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Mobile Markets

About sixteen percent of the rural population in developing countries lacks convenient access to markets (World Food Program, 2009). Many of these people are farmers who must travel long distances in order to sell their produce, which results in great quantities of food spoiled along the way. Also, the lack of markets means that people do not have immediate access to food. Building market facilities in remote villages would be costly as well as ineffective, because the supply and demand pool would be limited to locals.  A solution to the distribution problem is  mobile markets: centralized markets which allow a large population to exchange goods without having to travel great distances. The fundamental purpose of the mobile markets is to shorten the distance that farmers must travel  in order to sell their produce in public-accessible markets. station

Figure 1. Simplication of the mobile market system


Mobile markets are essentially traveling farmer markets that bring commerce to communities. Markets can travel on trains, trucks, or any other means of transportation. They will consist of multiple vendors traveling on board and trading with rural farmers at each station. Ideally, any particular route of a mobile market will loop through several remote villages and a few cities over a period of a few days to a week. Mobile market vendors will purchase produce from farmers of one village, and then travel to the next, where they may trade the goods with a different group of farmers. The farmers will not travel but will gain access to foreign goods through the mobile markets. Effectively, the mobile market will make more food available to more people by connecting them together.

Surplus produce from the villages will be accounted for once the mobile market reaches a city. In the city will be a storage warehouse--potentially cold storage—in which the food can be stored for later distribution. This way, the mobile market facilitates large scale storage of produced food in large cities, reducing the number of warehouses that otherwise are needed to store the produce from all the remote communities and thus saving construction and energy costs. The mobile market may also incorporate its own small cold storage system to store perishable food over long traveling distances.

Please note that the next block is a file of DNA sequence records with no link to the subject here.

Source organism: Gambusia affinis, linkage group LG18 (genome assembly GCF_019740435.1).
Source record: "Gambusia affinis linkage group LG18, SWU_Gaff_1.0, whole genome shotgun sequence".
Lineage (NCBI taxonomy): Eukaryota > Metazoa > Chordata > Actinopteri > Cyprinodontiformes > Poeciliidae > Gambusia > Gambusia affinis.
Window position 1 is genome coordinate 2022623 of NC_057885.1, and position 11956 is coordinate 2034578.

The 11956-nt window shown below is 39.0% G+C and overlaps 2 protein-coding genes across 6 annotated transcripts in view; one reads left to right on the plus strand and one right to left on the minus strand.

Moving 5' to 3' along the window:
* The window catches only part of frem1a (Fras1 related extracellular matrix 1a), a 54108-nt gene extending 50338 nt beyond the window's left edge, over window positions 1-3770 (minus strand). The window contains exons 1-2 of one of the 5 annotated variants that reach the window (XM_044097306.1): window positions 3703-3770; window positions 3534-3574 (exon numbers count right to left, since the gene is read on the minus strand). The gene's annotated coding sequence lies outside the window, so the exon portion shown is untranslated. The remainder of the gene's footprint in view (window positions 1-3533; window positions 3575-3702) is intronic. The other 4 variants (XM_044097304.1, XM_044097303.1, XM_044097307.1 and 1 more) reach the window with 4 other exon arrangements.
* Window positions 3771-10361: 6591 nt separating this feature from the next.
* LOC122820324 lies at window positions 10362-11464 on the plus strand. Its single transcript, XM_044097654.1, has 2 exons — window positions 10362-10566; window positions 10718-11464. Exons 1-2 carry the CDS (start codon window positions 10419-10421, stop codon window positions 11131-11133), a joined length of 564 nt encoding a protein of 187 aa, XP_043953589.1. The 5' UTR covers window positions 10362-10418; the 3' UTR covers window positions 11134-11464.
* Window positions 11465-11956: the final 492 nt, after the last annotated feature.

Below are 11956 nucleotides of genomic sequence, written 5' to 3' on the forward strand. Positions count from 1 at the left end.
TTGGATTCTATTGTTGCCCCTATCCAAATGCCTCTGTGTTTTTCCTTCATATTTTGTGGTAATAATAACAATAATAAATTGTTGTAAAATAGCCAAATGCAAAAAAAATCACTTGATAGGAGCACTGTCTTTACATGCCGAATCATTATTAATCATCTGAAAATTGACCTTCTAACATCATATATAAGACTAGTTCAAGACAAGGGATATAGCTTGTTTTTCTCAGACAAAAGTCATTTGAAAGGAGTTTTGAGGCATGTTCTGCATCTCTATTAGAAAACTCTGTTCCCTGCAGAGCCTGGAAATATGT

Beside food, the mobile market can also be used as a mean to distribute seeds, fertilizers and other farming needs to enhance agricultural production. In addition, the mobile markets may provide information about weather forecasts, farming technology, food prices, etc. to help farmers make informed decisions about production and sales. 

India is the top candidate for the implementation of mobile markets and the rest of South East Asia also has the potential. The only requirement for this plan is a widespread transportation system; therefore, this plan can be implemented in places where the system exists or where funding for transportation is available. India’s extensive railroad network makes an ideal example.

Figure 2. Indian Railways Map

Retrieved Novermber 24, 2010 from